Editorial: Let’s make it the summer’s safest festival

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On August 2nd, 2016, a tragedy happened on the streets of St John’s. A young mother by the name of Oniqua ‘Nikki’ Phillip was run over by a carnival truck and died. Ms Phillip lived in Yonkers, New York and was on vacation with her family, including her toddler son when she died. The sadness of this situation cannot be overstated. A family has suffered an enormous loss and a son is now without a mother.
Among the sadness was a fair bit of anger. The family felt that Oniqua’s death could have been avoided and they were particularly upset that there was inadequate communication as it related to the investigation’s progress. On more than one occasion, Oniqua’s mother, Dornell Phillip, who has become the most vocal spokesperson for the family, expressed her frustration with the authorities and their handling of the matter.
The most recent movement in the case was the news that the toxicology report was completed and handed over to the Public Safety Minister, Steadroy “Cutie” Benjamin. Police Commissioner Wendel Robinson said that based on the results of the Blood Alcohol Concentration (BAC) test, the inquest will have to be re-opened. According to the commissioner, “The individual had twice the [legal] amount of alcohol in her system.” That legal amount, according to him, is 0.08 (millilitres per 100 millilitres).
Those are a few of that facts of the case that is known so far.  The Public Safety Minister said that the finding will be brought before the inquest before a final determination. And this is where we should all pause to allow some common sense to shine through.
Let us start by stating the obvious. Carnival is drunken revelry. No matter how we twist and turn it, we, and others in the business of Carnival, promote the event as a time to let loose. A time to abandon your inhibitions and just have a good time. Part of that good time is sipping on too many drinks. If we hide from this fact then we will never be able to address the negative aspects that come with this type of behaviour and control those that go beyond the boundaries.
There are many that believe that Ms Phillip was an adult and paid the ultimate price by not exercising restraint. That however would be a very uncaring and myopic view of this tragedy and carnival as a whole. We cannot invite people to our country to participate in exactly the type of activity that Ms Phillip did and wash our hands of any responsibility when things go wrong.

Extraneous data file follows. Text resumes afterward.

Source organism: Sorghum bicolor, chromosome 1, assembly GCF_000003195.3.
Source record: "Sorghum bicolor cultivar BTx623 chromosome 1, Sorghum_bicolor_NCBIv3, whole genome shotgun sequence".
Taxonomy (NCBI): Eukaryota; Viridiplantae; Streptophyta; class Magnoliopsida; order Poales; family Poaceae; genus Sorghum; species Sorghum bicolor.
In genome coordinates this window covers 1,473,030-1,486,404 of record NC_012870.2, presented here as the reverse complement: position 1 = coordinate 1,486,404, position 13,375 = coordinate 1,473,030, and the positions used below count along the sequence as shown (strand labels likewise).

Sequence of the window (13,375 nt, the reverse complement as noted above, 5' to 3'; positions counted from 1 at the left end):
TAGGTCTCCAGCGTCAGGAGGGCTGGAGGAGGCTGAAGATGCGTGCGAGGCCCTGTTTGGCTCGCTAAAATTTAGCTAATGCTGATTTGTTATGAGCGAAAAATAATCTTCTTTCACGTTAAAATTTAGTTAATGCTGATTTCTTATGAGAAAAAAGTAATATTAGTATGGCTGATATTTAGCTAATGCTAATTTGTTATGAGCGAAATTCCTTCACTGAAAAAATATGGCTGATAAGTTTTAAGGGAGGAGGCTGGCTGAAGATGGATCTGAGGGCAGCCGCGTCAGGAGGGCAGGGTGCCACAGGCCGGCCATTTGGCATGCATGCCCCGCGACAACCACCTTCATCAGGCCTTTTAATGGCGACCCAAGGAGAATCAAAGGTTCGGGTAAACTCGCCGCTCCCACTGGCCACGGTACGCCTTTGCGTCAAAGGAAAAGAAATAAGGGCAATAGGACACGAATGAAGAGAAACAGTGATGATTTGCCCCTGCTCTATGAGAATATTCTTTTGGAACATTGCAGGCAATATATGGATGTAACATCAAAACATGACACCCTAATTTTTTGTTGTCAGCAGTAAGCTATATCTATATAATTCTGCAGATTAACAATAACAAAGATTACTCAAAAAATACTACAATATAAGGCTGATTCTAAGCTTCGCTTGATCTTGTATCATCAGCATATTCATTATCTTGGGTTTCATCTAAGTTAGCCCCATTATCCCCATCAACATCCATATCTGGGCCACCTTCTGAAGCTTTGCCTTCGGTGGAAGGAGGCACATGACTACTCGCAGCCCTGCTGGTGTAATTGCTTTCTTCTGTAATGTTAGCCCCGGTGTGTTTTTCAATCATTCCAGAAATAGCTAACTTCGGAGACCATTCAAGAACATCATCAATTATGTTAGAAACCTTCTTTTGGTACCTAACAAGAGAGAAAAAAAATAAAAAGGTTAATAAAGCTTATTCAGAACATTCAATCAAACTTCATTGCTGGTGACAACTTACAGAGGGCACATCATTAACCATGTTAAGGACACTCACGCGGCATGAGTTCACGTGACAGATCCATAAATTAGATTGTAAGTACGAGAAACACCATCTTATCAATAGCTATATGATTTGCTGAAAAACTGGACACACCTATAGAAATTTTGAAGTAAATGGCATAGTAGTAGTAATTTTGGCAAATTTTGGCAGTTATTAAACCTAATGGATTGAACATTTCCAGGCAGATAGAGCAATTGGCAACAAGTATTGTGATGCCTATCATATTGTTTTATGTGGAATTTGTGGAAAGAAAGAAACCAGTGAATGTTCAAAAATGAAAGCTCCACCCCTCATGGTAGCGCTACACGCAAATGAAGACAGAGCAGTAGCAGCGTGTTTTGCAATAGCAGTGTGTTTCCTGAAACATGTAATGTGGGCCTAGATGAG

If nothing else, we owe it to the memory of Oniqua to take the necessary steps to limit or eliminate the risk of this happening again. In the past year, we hope that the band leaders and those responsible for Carnival have discussed what happened and taken steps to improve the safety around the trucks, and any other dangerous areas. Surely, Oniqua was not the only inebriated person in the street that day, and surely she was not the only one that may have been over the legal limit for alcohol (which we thought applied to the operation of vehicles and machinery, but stand to be corrected).
Drunkenness is on full display during Carnival; to the extent that it can be considered a cultural thing. There is little intervention by the police or band leaders to reduce or limit consumption to ensure that people stay within that legal limit. In fact, the “all inclusive” trend seems to promote excessive drinking, so let’s not fool ourselves that we promote “drink responsibly” in any overt way.
The inquiry into this tragic death continues so there is little that can be said relating to this particular matter. However, there is a lot that can be said and done so that the risks of having to engage in this conversation again are greatly reduced, if not eliminated.
We bill ourselves as the “greatest summer festival” and to continue to do so, it must also be the safest summer festival. As far as safety goes, we do not have to reinvent the wheel or look very far. After a number of safety related incidents in the New York version of West Indian Carnival, the city and organisers implemented a set of guidelines. Here are just a few: Sound trucks conform to a 13-foot height restriction (above ground), large trucks are covered to protect people walking next to them and the New York Police department (NYPD) Highway Patrol inspects each truck the weekend before the parade, and issue certificates. Each driver must carry the inspection certificate to be allowed to drive in the parade.
In addition to those precautions, a Highway Patrol officer rides in the cab of each parade truck for the length of the parade and the truck is accompanied by two NYPD officers who walk in front of the truck the entire route. There is also an army of volunteers to help ensure the safety of the participants and attendees.
We recognise that there is a cost and resources are scarce but we must ask ourselves: What price we put on the safety of our citizens, our residents and our visitors?

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